Sure. And then, in fact this was the logistics are obviously fairly difficult, trying to match that number of wells with the requirement that you have, so do you feel that the arrangements that you have commercially with the domestic market and some of the other projects give you more flexibility in how you manage that Upstream process?

Ryan M. Lance

Yes, I think we're probably uniquely positioned there, because we're selling over 200 million a day to the domestic market today, and we've got the ability to dewater wells and throw wells into the domestic market in knots. We've got a lot more flexibility to be able to manage our available capacity on the front-end to make sure when the plant's ready to go, that we can deliver the gas to the plant.

Jason Gammel - Macquarie Research

And then one more on APLNG if I could, please. You mentioned that you have project financing in place. Can you talk about, just in rough numbers, what percentage of the overall capital requirements will come from the project financing facility?

Jeffrey Wayne Sheets

Yes, the project financing that was completed was the agreements were signed back in the second quarter is an $8.5 billion project financing, so it's so roughly 40% of their requirements.

Jason Gammel - Macquarie Research

Great. And just, how much cumulative cash flow would you need to generate -- to repay whatever principle amount you have to do first and fund any contingency accounts before APLNG could start dividending cash back to you?

Jeffrey Wayne Sheets

Well, the repayment of the financing happens over a long period of time, so as soon as APLNG starts stuff, it will start paying out a dividend.

Jason Gammel - Macquarie Research

Okay. So you wouldn't have contingency account funding that would have to come in front of dividend payments to the partner group?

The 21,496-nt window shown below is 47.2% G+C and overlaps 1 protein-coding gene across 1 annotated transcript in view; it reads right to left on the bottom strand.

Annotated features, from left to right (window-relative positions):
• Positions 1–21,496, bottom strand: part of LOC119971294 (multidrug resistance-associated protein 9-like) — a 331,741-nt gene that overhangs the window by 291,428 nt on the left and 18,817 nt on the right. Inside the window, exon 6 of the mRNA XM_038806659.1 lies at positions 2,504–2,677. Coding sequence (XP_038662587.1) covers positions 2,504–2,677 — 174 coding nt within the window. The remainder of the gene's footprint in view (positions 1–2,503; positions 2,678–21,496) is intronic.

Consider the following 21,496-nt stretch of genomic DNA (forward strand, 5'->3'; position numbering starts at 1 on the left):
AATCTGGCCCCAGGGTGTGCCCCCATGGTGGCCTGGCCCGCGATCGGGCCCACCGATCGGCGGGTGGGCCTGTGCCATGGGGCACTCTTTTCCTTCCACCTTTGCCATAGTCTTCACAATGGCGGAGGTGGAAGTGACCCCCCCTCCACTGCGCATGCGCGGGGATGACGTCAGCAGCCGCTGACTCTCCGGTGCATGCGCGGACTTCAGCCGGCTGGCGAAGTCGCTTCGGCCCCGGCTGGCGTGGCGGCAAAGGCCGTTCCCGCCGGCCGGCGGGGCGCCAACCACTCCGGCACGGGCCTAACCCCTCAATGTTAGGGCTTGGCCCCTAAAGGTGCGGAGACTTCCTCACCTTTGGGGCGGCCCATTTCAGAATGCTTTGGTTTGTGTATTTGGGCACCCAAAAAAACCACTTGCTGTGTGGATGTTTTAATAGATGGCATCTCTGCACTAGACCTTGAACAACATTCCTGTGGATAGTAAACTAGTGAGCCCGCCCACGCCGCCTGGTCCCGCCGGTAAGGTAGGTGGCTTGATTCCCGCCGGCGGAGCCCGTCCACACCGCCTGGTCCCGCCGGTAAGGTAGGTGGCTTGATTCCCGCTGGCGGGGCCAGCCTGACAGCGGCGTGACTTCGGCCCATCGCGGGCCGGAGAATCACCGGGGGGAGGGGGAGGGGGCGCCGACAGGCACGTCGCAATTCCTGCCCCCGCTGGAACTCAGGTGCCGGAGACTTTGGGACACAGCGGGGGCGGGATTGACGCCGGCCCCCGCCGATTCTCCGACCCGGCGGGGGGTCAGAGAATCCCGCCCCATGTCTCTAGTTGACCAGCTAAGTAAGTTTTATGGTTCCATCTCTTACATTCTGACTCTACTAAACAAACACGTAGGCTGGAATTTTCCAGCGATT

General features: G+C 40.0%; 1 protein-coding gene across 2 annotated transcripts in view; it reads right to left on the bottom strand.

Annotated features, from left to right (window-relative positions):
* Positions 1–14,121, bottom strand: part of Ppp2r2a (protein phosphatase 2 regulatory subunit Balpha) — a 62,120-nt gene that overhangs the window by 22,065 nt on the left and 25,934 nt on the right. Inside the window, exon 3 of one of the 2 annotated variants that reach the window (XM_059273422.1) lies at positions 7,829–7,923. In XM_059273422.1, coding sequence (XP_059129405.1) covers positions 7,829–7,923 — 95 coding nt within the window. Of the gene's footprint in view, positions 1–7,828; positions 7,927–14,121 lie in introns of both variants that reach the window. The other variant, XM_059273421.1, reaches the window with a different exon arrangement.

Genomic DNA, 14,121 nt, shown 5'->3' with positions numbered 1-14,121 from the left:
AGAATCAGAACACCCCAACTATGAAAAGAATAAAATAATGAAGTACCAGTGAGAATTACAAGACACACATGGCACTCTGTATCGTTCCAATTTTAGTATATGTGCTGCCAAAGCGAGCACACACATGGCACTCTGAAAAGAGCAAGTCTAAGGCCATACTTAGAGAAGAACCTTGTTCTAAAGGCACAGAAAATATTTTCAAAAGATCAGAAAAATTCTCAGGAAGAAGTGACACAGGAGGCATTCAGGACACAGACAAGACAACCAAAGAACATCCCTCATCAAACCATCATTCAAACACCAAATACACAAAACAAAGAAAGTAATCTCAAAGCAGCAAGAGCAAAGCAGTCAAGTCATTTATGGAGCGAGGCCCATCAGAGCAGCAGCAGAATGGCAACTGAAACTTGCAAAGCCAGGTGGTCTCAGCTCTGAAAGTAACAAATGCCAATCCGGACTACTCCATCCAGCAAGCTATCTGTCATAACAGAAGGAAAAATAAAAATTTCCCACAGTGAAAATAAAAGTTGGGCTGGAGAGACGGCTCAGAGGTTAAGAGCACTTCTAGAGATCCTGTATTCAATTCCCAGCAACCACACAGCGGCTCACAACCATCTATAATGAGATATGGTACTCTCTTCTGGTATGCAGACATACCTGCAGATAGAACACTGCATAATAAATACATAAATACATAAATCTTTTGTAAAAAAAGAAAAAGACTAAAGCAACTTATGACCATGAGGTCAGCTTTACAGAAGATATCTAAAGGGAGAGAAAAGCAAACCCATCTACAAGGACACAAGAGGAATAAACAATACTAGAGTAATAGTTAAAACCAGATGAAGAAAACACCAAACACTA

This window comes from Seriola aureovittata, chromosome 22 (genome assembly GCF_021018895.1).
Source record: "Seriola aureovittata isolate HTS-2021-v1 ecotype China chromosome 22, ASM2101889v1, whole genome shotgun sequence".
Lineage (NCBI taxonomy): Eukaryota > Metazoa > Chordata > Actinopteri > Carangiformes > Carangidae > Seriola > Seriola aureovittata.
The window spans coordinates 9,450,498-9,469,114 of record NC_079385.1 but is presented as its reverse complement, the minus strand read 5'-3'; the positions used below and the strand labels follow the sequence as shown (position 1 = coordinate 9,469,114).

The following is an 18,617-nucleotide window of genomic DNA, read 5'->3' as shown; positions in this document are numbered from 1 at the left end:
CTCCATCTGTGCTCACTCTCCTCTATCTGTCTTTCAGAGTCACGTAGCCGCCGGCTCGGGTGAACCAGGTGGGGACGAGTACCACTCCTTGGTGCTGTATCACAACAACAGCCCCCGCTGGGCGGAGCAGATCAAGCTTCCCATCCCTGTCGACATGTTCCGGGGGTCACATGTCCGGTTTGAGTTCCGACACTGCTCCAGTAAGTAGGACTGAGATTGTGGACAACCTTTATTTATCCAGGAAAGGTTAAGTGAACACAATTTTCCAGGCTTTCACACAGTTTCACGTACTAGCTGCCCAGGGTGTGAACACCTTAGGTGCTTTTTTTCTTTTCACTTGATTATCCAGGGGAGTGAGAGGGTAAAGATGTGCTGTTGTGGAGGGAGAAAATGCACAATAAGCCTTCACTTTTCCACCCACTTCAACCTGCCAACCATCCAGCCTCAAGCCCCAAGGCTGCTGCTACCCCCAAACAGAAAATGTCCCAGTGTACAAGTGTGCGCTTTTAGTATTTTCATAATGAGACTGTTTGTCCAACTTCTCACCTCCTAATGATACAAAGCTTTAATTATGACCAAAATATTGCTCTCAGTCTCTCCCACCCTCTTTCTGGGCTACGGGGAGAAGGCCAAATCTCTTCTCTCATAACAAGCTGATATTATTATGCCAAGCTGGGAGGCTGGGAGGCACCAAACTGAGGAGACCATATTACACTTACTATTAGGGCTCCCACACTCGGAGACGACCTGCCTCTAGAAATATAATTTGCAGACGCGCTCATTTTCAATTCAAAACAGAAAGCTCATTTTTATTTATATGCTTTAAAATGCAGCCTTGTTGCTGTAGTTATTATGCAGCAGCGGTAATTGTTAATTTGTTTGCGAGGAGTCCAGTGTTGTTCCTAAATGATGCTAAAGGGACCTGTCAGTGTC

Jeffrey Wayne Sheets

No. I mean, it's going to be part of what gets funded overall with the project, so when we start up we will begin to make distributions.

Operator

Our next question comes from Blake Fernandez from Howard Weil.

Blake Fernandez - Howard Weil Incorporated, Research Division

If I could just tack on to the APLNG question. So I'm just curious, you've sanctioned the second Train, obviously, that helps with scalability and efficiency, and should improve overall return. So just curious, given the second quarter return on capital employed for the entire company at around 11%, do you think this project will be accretive to overall returns?

Jeffrey Wayne Sheets

I think APLNG will be accretive to overall returns in the long-term, but it will be a challenge to our overall returns in the near-term. And that's pretty consistent with all long-life projects where you end up putting a lot of capital on the books upfront and then you get that back over a long a period of time. So it's probably not accretive in the short-term. It will be accretive in the long-term.

Ryan M. Lance

But it is -- then the issue there is the reason you've seen us dilute from our -- are willing to sell equity to a marketing entity to purchase a portion of the project and our willingness to be able to do that and that's caused us to go from the 50% down the 37.5%, and we're looking for -- probably some opportunities for some further dilution at APLNG.

Blake Fernandez - Howard Weil Incorporated, Research Division

Okay, great. The second question was on the exploration front. Ryan, I know you gave us a few impact wells going down on the Gulf of Mexico. I was just curious, is there anything else globally that we should be aware of that could be high-impact? And then I know you mentioned Angola, seismic, could you give us an idea of when we may spud the first well there?

Ryan M. Lance

I think we're looking in Angola the end of 2013, early 2014 for a well. We're in the middle of capturing 3D seismic. I think we pretty much completed our initial program in Bangladesh and we'll get that data in, so that well is probably pushed out. The other one I would probably point out in terms of impact is we're kind of at front end of our Poseidon appraisal program in the Browse Basin of Australia, but that will be a, probably a year-long, 5 or 6 well program.

Operator

Our next question comes from Doug Leggate from Bank of America Merrill Lynch.

Douglas George Blyth Leggate - BofA Merrill Lynch, Research Division